EU food law harmonises rules across Member States (EU MS) for consumer protection and free movement of goods. Directive 2002/46/EC regulates food supplements to ensure potent and bioavailable forms of vitamins and minerals are used but has yet to establish maximum safe levels (MSLs)(1). To address excessive levels in food supplements, the Food Safety Authority of Ireland (FSAI), considered all vitamins and minerals allowed in food (n30) and has developed a report for industry providing guidance on establishing MSLs(2). Following a review of tolerable upper intake levels (ULs; highest daily amount of nutrient intake from all sources) established by recognised authoritative scientific bodies, this report adopts ULs for Ireland, which vary according to age, for 21 nutrients. According to the report, the amount of these 21 nutrients in food supplements, when combined with dietary intakes from other foods of high consumers (95th percentile) within each age group, should not exceed the ULs set. The aim of this study is to examine MSLs established by other EU MS for nutrients in food supplements most commonly requiring risk assessment in Ireland.
EU MS (n28) were contacted through their competent authorities and asked for information on MSLs for vitamins and minerals in foods supplements established at national level. Specific information was requested on whether such MSLs were guidance or legally binding; nutrients the MSLs apply to; and whether they vary according to age. Responses were compared considering EU principles of harmonisation and consumer protection regarding vitamins and minerals most commonly requiring risk assessments in 2016–2017.
Responses were received from 15 EU MS, 10 of which have established MSLs at national level (four in legislation and six in guidance) and five have no MSLs. No responses were received from 13 EU MS. In Ireland during 2016 and 2017, of a total of 88 food supplement risk assessments, 21% concerned vitamin D, 16% vitamin B6, 10% folic acid, 10% vitamin A and 5% magnesium. The table below outlines adult or population MSLs where applicable, established for these nutrients by 10 EU MS compared to the Irish UL.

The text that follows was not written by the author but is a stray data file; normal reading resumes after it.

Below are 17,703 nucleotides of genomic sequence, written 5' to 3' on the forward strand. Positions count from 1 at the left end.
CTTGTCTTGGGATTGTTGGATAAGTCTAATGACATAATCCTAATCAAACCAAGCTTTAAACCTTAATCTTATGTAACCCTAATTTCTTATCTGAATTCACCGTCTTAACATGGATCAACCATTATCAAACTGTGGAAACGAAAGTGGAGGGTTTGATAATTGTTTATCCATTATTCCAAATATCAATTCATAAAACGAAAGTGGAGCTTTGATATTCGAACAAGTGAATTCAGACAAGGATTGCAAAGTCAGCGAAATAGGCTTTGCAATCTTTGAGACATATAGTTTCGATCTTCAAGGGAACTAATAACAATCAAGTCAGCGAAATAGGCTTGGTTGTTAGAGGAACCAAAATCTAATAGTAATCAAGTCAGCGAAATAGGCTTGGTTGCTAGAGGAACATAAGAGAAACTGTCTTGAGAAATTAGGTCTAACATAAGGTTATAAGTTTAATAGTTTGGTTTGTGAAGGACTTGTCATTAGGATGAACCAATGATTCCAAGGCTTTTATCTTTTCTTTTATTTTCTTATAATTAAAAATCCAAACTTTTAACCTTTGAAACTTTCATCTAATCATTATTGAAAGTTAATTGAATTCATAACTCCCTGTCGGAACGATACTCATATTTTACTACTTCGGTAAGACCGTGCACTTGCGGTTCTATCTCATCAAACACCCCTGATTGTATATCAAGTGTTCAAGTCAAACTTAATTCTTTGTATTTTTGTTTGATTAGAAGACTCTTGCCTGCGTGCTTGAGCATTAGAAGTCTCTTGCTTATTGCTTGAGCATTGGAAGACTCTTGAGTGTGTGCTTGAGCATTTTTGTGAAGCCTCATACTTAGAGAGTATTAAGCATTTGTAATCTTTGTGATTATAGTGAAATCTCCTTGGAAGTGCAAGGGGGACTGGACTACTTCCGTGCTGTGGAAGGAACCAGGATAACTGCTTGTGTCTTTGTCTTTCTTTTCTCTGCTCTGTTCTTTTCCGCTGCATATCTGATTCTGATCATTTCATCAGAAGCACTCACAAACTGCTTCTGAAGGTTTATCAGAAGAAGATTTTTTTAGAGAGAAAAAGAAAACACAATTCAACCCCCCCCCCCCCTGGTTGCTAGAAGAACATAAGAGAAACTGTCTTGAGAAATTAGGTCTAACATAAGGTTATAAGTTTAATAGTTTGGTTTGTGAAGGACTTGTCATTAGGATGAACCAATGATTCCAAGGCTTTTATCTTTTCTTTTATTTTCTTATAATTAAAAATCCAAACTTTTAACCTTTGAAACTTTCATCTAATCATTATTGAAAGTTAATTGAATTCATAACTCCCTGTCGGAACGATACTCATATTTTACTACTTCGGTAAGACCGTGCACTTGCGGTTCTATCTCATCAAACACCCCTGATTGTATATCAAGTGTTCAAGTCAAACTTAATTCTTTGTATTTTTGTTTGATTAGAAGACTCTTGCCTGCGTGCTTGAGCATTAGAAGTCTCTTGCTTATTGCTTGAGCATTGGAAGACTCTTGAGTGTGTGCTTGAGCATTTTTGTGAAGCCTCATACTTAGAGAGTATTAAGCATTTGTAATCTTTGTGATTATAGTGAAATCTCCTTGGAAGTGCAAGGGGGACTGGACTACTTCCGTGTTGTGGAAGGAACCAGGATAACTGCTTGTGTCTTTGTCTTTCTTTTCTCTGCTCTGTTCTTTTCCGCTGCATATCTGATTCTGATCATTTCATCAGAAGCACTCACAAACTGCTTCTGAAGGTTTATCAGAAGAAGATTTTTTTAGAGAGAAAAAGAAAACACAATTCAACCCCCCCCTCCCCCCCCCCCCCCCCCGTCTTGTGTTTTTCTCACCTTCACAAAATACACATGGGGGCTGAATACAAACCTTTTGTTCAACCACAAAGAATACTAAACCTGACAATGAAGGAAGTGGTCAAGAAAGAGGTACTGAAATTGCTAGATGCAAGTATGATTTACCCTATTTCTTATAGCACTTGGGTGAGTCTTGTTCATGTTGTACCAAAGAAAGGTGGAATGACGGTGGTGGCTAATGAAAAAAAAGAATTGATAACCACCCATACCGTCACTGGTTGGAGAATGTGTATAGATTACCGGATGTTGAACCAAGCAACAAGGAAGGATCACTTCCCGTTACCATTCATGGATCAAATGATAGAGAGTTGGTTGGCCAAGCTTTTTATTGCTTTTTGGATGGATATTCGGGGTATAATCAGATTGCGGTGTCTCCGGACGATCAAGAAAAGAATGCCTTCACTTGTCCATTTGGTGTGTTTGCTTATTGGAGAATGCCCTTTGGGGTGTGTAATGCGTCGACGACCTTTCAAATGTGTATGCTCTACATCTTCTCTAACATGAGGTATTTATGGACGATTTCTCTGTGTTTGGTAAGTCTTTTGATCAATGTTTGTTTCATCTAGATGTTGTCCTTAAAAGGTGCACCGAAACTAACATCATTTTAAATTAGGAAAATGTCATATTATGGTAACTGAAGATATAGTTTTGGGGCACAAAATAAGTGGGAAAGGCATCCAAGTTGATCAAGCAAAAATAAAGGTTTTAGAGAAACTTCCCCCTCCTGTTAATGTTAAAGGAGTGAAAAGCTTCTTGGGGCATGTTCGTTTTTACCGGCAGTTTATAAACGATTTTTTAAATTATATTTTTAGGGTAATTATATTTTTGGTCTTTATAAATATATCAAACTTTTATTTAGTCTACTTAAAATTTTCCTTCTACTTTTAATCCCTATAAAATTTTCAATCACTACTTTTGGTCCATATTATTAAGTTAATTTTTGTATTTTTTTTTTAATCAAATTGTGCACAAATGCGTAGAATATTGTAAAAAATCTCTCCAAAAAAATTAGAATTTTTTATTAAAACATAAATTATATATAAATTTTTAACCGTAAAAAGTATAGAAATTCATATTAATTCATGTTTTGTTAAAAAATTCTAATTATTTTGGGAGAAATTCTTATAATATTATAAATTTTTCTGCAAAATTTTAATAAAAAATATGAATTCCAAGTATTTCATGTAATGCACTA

*Adult UL; †Adult MSLs in EU MS having several MSLs for age (2–8); ‡Single MSLs for >15 years; §Single MSLs for whole population; MSLs set in national legislation are in bold; all remaining are guidance values.
As shown in the table, there is substantial variation in MSLs across EU MS for those vitamins and minerals in food supplements that commonly require risk assessment in Ireland. This variation includes actual levels of MSLs, age ranges they apply to and legal basis. This undermines MSLs, complicates risk communication to consumers and makes the trade environment very challenging.
In conclusion, harmonisation of MSLs for vitamins and minerals in food supplements through EU law is urgently needed. In addition to consumer protection this would provide clarity for trade and highlight for consumers that ‘less is more’ in the case of vitamin and mineral food supplements.